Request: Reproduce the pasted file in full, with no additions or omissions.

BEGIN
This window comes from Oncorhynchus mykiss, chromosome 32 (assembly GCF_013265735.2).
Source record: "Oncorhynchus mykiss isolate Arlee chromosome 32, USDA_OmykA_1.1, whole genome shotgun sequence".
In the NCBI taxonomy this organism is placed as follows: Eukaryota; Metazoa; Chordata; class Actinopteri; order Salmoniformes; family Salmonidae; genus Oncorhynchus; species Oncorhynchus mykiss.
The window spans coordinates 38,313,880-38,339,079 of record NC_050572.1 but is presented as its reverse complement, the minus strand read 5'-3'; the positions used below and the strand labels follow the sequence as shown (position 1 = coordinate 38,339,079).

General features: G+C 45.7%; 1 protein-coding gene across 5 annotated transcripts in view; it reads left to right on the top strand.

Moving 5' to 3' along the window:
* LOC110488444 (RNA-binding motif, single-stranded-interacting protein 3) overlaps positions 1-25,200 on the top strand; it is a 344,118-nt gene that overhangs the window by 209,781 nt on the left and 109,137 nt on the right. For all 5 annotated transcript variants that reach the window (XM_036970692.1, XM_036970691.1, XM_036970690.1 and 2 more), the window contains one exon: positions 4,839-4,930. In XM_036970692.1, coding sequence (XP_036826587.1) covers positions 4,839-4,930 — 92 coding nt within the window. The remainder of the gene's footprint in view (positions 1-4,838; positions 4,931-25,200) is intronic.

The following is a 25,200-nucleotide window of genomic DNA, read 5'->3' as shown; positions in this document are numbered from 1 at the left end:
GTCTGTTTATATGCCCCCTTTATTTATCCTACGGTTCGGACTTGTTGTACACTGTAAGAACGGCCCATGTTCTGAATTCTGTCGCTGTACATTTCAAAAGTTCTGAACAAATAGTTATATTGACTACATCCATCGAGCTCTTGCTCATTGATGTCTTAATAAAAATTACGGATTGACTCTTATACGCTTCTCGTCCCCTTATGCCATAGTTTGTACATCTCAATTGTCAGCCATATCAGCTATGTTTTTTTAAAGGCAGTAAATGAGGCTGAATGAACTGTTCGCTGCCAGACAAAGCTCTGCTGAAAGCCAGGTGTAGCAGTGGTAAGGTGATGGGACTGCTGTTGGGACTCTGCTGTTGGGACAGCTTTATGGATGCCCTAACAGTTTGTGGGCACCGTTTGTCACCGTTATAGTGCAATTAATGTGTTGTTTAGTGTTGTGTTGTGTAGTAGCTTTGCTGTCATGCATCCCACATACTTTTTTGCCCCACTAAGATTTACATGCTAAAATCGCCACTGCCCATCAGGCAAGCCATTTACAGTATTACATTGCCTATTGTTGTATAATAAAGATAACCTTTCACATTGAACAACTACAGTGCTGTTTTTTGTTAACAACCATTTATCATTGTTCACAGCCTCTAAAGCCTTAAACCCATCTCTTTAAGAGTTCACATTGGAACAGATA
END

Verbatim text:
This window comes from Oncorhynchus mykiss, chromosome 32 (assembly GCF_013265735.2).
Source record: "Oncorhynchus mykiss isolate Arlee chromosome 32, USDA_OmykA_1.1, whole genome shotgun sequence".
In the NCBI taxonomy this organism is placed as follows: Eukaryota; Metazoa; Chordata; class Actinopteri; order Salmoniformes; family Salmonidae; genus Oncorhynchus; species Oncorhynchus mykiss.
The window spans coordinates 38,313,880-38,339,079 of record NC_050572.1 but is presented as its reverse complement, the minus strand read 5'-3'; the positions used below and the strand labels follow the sequence as shown (position 1 = coordinate 38,339,079).

General features: G+C 45.7%; 1 protein-coding gene across 5 annotated transcripts in view; it reads left to right on the top strand.

Moving 5' to 3' along the window:
* LOC110488444 (RNA-binding motif, single-stranded-interacting protein 3) overlaps positions 1-25,200 on the top strand; it is a 344,118-nt gene that overhangs the window by 209,781 nt on the left and 109,137 nt on the right. For all 5 annotated transcript variants that reach the window (XM_036970692.1, XM_036970691.1, XM_036970690.1 and 2 more), the window contains one exon: positions 4,839-4,930. In XM_036970692.1, coding sequence (XP_036826587.1) covers positions 4,839-4,930 — 92 coding nt within the window. The remainder of the gene's footprint in view (positions 1-4,838; positions 4,931-25,200) is intronic.

The following is a 25,200-nucleotide window of genomic DNA, read 5'->3' as shown; positions in this document are numbered from 1 at the left end:
GTCTGTTTATATGCCCCCTTTATTTATCCTACGGTTCGGACTTGTTGTACACTGTAAGAACGGCCCATGTTCTGAATTCTGTCGCTGTACATTTCAAAAGTTCTGAACAAATAGTTATATTGACTACATCCATCGAGCTCTTGCTCATTGATGTCTTAATAAAAATTACGGATTGACTCTTATACGCTTCTCGTCCCCTTATGCCATAGTTTGTACATCTCAATTGTCAGCCATATCAGCTATGTTTTTTTAAAGGCAGTAAATGAGGCTGAATGAACTGTTCGCTGCCAGACAAAGCTCTGCTGAAAGCCAGGTGTAGCAGTGGTAAGGTGATGGGACTGCTGTTGGGACTCTGCTGTTGGGACAGCTTTATGGATGCCCTAACAGTTTGTGGGCACCGTTTGTCACCGTTATAGTGCAATTAATGTGTTGTTTAGTGTTGTGTTGTGTAGTAGCTTTGCTGTCATGCATCCCACATACTTTTTTGCCCCACTAAGATTTACATGCTAAAATCGCCACTGCCCATCAGGCAAGCCATTTACAGTATTACATTGCCTATTGTTGTATAATAAAGATAACCTTTCACATTGAACAACTACAGTGCTGTTTTTTGTTAACAACCATTTATCATTGTTCACAGCCTCTAAAGCCTTAAACCCATCTCTTTAAGAGTTCACATTGGAACAGATA